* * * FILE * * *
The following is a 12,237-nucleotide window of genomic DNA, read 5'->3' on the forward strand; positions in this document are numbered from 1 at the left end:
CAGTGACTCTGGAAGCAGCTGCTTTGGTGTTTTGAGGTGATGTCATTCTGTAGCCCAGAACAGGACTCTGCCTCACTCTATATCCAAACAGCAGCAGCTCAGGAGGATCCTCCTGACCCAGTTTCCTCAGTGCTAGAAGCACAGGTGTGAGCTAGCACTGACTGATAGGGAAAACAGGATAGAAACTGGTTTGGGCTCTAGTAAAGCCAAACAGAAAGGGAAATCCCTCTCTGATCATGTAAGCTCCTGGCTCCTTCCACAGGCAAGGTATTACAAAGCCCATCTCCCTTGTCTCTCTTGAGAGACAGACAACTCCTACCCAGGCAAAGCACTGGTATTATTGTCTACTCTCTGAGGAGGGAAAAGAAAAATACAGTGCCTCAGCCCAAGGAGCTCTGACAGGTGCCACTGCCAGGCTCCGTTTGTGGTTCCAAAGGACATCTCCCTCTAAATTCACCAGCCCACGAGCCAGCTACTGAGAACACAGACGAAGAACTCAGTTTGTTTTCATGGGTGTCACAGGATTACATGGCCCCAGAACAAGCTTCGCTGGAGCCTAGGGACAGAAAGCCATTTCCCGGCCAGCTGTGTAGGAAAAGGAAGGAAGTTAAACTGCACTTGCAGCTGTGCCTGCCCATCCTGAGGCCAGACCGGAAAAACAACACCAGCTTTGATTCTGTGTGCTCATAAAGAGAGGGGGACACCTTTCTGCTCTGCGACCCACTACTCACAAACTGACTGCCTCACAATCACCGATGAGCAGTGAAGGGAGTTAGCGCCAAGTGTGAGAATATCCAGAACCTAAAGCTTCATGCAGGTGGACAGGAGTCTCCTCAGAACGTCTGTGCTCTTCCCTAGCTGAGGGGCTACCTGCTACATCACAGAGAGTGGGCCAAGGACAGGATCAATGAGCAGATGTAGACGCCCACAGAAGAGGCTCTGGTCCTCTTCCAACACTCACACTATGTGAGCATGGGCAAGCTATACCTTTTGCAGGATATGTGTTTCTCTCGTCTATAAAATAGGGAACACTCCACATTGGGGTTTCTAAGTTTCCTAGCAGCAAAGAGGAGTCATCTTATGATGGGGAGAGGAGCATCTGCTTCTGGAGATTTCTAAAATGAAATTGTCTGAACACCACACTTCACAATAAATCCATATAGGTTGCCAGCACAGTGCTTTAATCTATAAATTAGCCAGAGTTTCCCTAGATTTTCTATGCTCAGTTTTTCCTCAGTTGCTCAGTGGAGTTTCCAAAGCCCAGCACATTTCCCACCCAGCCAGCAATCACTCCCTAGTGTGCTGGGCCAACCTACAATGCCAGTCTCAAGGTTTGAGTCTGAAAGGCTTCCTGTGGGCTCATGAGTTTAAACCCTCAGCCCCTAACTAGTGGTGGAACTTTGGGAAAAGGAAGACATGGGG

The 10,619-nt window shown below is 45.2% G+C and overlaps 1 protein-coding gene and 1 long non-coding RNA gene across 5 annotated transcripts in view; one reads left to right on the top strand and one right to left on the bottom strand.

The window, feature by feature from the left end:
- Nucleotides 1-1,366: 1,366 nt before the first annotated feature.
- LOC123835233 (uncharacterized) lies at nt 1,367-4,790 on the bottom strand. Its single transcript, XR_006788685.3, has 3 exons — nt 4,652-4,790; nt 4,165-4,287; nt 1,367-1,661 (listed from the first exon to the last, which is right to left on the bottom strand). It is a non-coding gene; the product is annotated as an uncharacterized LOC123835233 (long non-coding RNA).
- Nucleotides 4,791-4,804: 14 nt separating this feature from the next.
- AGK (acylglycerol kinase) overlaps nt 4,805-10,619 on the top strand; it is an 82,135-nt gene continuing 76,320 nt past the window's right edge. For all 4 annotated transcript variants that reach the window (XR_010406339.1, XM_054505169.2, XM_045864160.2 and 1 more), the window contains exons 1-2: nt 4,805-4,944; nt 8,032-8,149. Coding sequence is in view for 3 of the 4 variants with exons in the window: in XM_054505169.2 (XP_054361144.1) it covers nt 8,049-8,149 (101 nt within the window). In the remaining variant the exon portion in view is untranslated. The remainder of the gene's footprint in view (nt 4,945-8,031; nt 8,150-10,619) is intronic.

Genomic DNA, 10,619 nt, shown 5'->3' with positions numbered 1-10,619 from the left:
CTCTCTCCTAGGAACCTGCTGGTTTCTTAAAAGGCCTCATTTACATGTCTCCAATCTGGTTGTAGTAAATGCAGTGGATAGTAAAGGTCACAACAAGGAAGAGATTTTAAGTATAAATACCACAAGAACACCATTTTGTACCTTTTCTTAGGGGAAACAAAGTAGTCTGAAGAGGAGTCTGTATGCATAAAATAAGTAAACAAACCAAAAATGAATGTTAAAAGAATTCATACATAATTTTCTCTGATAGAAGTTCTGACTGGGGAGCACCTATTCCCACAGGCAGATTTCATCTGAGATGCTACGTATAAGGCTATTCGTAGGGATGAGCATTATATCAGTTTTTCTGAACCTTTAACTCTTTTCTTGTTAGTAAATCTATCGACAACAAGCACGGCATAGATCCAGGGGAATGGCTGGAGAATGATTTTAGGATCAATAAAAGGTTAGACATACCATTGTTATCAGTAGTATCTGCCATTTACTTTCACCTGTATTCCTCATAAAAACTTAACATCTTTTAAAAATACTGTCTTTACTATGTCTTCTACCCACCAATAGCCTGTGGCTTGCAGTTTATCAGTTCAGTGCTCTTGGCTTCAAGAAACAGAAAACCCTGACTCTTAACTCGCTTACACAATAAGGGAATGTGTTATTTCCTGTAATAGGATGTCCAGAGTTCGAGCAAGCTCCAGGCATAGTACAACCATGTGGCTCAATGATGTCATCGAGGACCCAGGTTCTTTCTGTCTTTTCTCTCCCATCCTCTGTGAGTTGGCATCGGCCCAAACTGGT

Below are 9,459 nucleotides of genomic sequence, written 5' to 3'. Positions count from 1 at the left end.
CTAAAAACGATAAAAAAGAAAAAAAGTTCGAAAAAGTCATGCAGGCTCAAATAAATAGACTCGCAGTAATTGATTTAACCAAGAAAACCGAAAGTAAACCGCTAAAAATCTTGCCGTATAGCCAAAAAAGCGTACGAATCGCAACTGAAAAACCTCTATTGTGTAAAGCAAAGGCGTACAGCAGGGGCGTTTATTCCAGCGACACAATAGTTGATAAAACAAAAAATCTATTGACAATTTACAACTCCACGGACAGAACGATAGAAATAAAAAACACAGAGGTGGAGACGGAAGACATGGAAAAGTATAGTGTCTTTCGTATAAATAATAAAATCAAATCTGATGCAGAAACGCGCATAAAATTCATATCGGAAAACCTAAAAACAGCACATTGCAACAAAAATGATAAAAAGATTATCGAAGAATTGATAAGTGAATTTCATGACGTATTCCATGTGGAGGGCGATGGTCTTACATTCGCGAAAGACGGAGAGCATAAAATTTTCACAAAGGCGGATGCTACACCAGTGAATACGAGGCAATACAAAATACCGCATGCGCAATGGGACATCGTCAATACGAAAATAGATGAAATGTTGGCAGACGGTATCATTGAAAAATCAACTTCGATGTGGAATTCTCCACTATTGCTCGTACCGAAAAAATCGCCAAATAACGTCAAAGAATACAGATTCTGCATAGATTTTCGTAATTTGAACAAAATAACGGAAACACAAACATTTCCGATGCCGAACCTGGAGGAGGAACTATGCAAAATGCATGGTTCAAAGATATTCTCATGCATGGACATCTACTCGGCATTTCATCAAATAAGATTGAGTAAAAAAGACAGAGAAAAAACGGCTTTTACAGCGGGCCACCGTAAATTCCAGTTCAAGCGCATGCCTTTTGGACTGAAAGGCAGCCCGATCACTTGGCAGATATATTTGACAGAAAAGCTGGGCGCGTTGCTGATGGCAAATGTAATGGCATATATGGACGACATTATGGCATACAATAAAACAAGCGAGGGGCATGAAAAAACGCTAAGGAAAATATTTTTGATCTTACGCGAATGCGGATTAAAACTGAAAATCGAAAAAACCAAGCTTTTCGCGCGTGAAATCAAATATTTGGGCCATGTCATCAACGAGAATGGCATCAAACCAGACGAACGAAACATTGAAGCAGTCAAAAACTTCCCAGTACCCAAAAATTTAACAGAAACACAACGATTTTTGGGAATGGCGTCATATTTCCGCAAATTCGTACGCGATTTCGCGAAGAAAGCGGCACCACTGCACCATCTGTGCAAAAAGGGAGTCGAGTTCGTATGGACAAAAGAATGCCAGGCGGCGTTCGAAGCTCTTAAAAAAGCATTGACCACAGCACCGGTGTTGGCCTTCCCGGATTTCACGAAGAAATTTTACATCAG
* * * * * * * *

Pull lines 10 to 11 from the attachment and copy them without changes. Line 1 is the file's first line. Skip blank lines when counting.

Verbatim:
CTCTCTCCTAGGAACCTGCTGGTTTCTTAAAAGGCCTCATTTACATGTCTCCAATCTGGTTGTAGTAAATGCAGTGGATAGTAAAGGTCACAACAAGGAAGAGATTTTAAGTATAAATACCACAAGAACACCATTTTGTACCTTTTCTTAGGGGAAACAAAGTAGTCTGAAGAGGAGTCTGTATGCATAAAATAAGTAAACAAACCAAAAATGAATGTTAAAAGAATTCATACATAATTTTCTCTGATAGAAGTTCTGACTGGGGAGCACCTATTCCCACAGGCAGATTTCATCTGAGATGCTACGTATAAGGCTATTCGTAGGGATGAGCATTATATCAGTTTTTCTGAACCTTTAACTCTTTTCTTGTTAGTAAATCTATCGACAACAAGCACGGCATAGATCCAGGGGAATGGCTGGAGAATGATTTTAGGATCAATAAAAGGTTAGACATACCATTGTTATCAGTAGTATCTGCCATTTACTTTCACCTGTATTCCTCATAAAAACTTAACATCTTTTAAAAATACTGTCTTTACTATGTCTTCTACCCACCAATAGCCTGTGGCTTGCAGTTTATCAGTTCAGTGCTCTTGGCTTCAAGAAACAGAAAACCCTGACTCTTAACTCGCTTACACAATAAGGGAATGTGTTATTTCCTGTAATAGGATGTCCAGAGTTCGAGCAAGCTCCAGGCATAGTACAACCATGTGGCTCAATGATGTCATCGAGGACCCAGGTTCTTTCTGTCTTTTCTCTCCCATCCTCTGTGAGTTGGCATCGGCCCAAACTGGT

Below are 9,459 nucleotides of genomic sequence, written 5' to 3'. Positions count from 1 at the left end.